More important, “I met a lot of friends who lived downtown,” Finn said. “You can get together easily, meet up at restaurants or bars or each others’ apartments.”

She finds it is a drawback to not have a grocery store nearby. “In D.C. I was about a block away from a Trader Joe’s so I had really convenient access to a grocery store there,” she said. “That’s a piece I miss.”

And it can also be a drawback living where she does downtown – at the Finn Lofts (named after her grandparents, who for years had several businesses in the building, though her family no longer owns it) on Commerce Street, near Intrust Bank Arena. She said living there can be frustrating when there are big events at the arena or on Final Fridays, the monthly art crawl.

“In the three and a half years I’ve lived there I haven’t considered … moving out of downtown,” Finn said. “It’s just an exciting area to be a part of.”

She said that could change, however, if she were to get married and decide to raise a family. “I haven’t totally thought about it,” Finn said. “I think it will depend on when that happens and what options there are that maybe do make that a little more feasible.”

‘Massive life change’

Boone, the event planner, says her family’s pending move is a “massive life change.”

“My 18-year-old son would rather be independently wealthy and move out” on his own, she said. “My daughter is super excited.”

Her daughter is 9. Boone said she and her husband had discussed in the past moving downtown once both her children were grown and had moved out of the house.

But her growing business prompted her to look for office space for her previously home-based business, which led her to visit the Lux. “I went in to get a tour of the commercial space … and when I walked out of the building I called my husband and said, ‘I want an office here, and I want to live here,’ ” Finn said.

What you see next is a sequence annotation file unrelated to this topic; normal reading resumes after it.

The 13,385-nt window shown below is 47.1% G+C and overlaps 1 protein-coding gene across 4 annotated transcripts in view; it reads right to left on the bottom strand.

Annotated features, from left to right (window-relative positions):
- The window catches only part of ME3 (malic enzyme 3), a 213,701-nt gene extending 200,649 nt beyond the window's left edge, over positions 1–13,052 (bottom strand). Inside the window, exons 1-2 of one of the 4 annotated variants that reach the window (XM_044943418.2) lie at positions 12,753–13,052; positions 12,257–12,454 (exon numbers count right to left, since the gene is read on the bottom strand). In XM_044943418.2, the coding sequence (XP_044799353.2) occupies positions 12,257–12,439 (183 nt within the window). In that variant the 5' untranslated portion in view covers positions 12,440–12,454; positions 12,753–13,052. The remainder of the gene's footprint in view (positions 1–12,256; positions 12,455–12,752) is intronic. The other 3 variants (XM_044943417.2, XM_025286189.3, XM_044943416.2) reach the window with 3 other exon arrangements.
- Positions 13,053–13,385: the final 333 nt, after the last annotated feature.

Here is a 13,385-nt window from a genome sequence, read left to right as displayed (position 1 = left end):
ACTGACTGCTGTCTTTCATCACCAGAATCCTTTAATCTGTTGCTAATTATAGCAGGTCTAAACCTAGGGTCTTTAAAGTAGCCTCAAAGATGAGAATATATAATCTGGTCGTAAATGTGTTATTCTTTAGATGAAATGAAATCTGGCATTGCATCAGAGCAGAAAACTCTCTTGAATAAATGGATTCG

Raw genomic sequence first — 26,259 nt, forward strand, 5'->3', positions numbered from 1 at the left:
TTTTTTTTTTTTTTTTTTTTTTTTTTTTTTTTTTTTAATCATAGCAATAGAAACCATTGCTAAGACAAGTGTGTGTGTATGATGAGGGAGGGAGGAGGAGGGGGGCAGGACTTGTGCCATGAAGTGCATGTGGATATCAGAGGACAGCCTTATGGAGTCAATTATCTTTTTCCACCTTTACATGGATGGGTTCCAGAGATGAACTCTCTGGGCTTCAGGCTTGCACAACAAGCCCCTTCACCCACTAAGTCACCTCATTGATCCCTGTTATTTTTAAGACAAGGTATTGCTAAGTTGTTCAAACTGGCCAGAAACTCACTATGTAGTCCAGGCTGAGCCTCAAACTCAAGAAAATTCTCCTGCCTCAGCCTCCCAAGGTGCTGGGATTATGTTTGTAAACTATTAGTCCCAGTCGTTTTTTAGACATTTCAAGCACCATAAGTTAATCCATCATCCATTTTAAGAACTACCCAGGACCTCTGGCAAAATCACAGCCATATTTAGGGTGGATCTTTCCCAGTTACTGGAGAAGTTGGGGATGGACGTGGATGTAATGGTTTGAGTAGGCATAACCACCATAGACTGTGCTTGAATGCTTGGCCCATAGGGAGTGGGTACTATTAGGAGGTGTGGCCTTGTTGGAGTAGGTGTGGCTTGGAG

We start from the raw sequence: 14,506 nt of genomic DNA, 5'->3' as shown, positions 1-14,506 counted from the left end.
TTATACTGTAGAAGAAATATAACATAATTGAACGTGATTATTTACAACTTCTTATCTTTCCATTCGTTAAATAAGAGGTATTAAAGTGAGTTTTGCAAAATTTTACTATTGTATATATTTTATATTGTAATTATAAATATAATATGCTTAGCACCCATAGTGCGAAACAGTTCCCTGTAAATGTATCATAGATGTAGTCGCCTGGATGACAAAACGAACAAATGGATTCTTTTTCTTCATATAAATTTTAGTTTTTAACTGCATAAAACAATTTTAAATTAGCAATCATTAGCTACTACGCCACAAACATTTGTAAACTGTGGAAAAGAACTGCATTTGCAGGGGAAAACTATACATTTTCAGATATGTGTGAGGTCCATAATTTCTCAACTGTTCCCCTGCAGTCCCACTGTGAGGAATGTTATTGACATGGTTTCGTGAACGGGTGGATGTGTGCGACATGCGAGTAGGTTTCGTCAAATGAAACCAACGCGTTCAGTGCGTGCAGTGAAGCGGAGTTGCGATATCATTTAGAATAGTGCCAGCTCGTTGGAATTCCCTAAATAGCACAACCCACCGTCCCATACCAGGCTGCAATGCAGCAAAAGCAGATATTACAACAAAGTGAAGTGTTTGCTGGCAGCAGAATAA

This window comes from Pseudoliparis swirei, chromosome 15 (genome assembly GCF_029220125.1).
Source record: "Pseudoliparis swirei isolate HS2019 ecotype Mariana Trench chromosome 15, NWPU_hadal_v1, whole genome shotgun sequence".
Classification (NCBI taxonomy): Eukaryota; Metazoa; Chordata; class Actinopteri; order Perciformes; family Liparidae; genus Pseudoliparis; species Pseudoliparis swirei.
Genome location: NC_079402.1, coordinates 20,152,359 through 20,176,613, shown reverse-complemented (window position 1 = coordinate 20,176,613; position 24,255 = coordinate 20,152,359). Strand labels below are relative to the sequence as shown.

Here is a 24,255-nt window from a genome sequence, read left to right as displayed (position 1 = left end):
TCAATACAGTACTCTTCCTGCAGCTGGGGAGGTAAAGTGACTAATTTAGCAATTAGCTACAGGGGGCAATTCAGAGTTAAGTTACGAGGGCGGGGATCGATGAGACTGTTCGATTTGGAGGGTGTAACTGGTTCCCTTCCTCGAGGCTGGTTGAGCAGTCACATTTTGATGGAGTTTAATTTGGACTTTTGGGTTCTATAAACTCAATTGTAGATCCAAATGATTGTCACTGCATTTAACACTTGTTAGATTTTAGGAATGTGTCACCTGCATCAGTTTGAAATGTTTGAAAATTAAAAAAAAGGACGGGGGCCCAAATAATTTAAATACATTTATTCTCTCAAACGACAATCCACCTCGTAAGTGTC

The move won’t displace her daughter’s school life since she attends a Montessori school in northeast Wichita. “We’re going from a 30-minute drive to about a 15-minute drive,” Boone said. Her son is a student at Butler Community College.

Boone said the 1,800-square-foot apartment at the Lux is equivalent to the main floor of her Derby house, which is where the family “does most of our living.”

The Lux, which is being developed by Robert Eyster and Michael Ramsey, is one of the more recent downtown apartment projects aimed at not just young, single professionals, but also families. Development officials have said the Lux apartments, with their loft, one-, two- and three-bedroom configurations, could accommodate a continuum of living, such as for the single person who moves in, later gets married and then starts a family while continuing to reside in the same building.

Fluhr, the downtown official, said that families represented about 4 percent of the 1,393 people living in the district’s 67202 ZIP code, based off of 2010 Census data.

The addition of more families such as the Boones will only help to complete the district’s residential “circle,” and perhaps stimulate additional amenities that are targeted to families, such as park areas with play equipment and zero-entry water features — and maybe even that grocery store.

“It really is a dynamic we’re starting to see more of with our housing options,” Fluhr said.